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This is a guest post by Paul Travi. In the last week of January, denim aficionados once again had the opportunity to connect with their favorite brands in the Blueprint area at Amsterdam’s Modefabriek trade show; the most important of its kind in The Netherlands. The Blueprint area bathed in a throbbing blue atmosphere where exhibitors met denimheads and the general public, felt special. Japanese brands were showcasing their goods for the first time, a highlight of the show for diehard denimheads like yours truly. Brands like Momotaro, Japan Blue, Evisu and Edwin were sublimely mixing in between local brands like Denham, Kings of Indigo, Tulp Jeans, and Benzak Denim Developers. Denham The Dutch brand surprised us with a brilliant idea: a pop-up repair store with an unorthodox team in addition to their booth. In one corner sat Clint James – Denham resident repair artist – and in the other corner were the Grivec brothers, Marcel and Roger, dry denim and denim repairs experts. Visitors were offered a free repair; even Jason Demhan himself sat behind the machines. Denham were also presenting their new denim collection Category 5, together with well-crafted garments for men and women. Oyuki Denim The brainchild of Guido Kerssens, a professor at the Amsterdam Fashion Institute, this raw denim brand is remarkable in its target group, which is kids. Guido, a denimhead himself, has had problems finding affordable dry denim for his young daughter, so he decided to make a pair of jeans for her. After the first prototype was done, positive feedback encouraged him to take them to production. Oyuki Denim jeans might be for kids, but they are full of grownup details, such as orange selvedge, branded rivets, branded buttons, and raw stretch denim. Pig & Hen Pig and Hen is a small company specialising in bracelets. The two…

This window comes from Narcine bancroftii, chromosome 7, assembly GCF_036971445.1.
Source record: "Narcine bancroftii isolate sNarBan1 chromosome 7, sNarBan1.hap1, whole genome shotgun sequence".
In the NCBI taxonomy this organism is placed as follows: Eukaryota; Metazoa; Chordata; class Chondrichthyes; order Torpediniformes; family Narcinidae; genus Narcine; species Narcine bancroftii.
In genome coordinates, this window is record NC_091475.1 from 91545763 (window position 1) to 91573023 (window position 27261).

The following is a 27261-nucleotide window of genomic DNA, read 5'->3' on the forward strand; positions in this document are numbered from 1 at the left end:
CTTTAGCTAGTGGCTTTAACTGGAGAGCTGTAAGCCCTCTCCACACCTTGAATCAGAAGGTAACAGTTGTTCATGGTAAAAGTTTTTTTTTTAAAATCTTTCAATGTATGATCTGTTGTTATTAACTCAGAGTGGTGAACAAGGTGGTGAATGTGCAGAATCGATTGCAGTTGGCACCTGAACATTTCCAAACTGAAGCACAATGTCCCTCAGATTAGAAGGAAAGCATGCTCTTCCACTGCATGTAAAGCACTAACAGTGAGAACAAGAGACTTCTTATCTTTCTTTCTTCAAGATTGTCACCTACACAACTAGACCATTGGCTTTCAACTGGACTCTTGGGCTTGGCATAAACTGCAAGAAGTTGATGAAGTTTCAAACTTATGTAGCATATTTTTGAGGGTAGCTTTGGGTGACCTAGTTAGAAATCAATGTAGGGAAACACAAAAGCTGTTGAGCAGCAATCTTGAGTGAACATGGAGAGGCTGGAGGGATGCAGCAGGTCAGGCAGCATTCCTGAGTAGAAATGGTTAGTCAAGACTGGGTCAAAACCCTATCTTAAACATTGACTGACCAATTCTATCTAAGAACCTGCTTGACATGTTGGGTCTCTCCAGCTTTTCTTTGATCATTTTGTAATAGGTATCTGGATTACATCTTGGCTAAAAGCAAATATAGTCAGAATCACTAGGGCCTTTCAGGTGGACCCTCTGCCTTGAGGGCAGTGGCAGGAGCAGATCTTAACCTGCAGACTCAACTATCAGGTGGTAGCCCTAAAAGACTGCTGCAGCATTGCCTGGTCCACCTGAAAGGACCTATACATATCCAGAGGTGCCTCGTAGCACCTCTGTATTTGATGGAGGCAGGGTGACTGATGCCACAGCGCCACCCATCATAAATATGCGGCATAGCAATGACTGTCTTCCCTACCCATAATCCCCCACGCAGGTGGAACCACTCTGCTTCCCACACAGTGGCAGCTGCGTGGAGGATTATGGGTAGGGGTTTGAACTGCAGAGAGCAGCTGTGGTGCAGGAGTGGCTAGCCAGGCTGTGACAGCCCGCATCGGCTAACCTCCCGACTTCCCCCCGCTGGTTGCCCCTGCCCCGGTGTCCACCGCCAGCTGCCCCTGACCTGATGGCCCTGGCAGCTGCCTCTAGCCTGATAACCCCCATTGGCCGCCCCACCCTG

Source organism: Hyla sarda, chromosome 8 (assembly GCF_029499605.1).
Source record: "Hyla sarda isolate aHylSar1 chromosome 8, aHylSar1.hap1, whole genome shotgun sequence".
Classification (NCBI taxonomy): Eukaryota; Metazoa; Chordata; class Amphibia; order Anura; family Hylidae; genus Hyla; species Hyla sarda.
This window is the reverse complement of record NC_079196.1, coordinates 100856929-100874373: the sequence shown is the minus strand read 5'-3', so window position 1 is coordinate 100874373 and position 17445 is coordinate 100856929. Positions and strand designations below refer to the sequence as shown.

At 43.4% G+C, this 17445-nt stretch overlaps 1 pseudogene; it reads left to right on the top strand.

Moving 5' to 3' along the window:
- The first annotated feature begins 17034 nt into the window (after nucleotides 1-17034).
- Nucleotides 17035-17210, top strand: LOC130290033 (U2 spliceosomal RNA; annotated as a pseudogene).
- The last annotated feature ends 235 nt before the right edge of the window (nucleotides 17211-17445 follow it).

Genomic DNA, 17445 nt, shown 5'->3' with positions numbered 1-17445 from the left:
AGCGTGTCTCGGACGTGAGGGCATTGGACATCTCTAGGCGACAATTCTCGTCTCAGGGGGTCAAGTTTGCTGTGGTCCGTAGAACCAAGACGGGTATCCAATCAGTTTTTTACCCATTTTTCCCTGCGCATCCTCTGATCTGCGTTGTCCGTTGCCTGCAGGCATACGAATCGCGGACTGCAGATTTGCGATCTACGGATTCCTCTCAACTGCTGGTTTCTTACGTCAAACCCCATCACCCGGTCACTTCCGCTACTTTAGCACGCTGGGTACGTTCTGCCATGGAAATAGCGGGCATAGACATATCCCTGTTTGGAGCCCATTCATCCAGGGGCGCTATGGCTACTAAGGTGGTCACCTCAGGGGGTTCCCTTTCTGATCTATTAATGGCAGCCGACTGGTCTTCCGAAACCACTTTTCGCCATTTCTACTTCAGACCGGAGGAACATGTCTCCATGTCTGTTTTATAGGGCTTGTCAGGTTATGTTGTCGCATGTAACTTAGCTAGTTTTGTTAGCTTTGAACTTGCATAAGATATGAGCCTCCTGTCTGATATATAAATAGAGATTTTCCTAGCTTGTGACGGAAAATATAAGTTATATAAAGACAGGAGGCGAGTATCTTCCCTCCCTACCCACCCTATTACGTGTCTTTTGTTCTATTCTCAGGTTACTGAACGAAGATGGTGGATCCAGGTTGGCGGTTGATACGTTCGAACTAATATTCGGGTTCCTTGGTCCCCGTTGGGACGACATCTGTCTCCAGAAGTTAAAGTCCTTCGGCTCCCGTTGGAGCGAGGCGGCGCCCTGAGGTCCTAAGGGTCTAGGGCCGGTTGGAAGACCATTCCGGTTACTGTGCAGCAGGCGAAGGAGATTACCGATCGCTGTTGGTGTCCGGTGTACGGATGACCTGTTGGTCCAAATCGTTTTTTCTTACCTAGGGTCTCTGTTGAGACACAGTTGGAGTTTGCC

Last week, Stylesight’s denim team flew over to Berlin to cover the major trade shows across the city and bring you the best denim news from Fall/Winter 2014. This is their report. There was a noticeable change of mood in the air in Berlin this January.While the juggernaut that is Bread & Butter remains the biggest show in the city (showcasing over 500 brands), the main halls felt somewhat silent without some of the key players that have pulled out over the past 2 years.G-Star was the latest major brand to pull out this season (following Diesel, Levi’s, Wrangler, and Lee), opting instead to increase its presence at Pitti. Additionally, a number of other key designers moved to Premium, BBB’s neighbouring trade show that targets the higher end of the apparel market. Despite these crucial shifts, Karl-Heinz Müller still managed to draw in a great selection of purist and core denim brands in the L.O.C.K. and Fire Dept. areas. Rising Sun & Co., Denham, Edwin, and Levi’s Vintage Clothing were amongst the most inspirational presentations. A whole host of Japanese brands were also welcomed back once again, situated within the Concept Room in the L.O.C.K. hall, where Denimhunters and other media also exhibited. Meanwhile, over at Premium and SEEK, the halls were bustling with both shows noting record breaking visitor numbers after the first days of the shows – proving their relevance on the fashion calendar. While Premium focuses primarily on high end women’s denim market, featuring brands such as Hudson, Paige, Joe’s Jeans and 7 For All Mankind, neighbouring SEEK showcases finely curated selection of contemporary menswear labels such as Our Legacy, Universal Works and Indigofera Jeans.With all fairs showcasing such a huge and diverse portfolio of brands across the denim market, there was of course an inspirational amount of stories and new developments that emerged for the…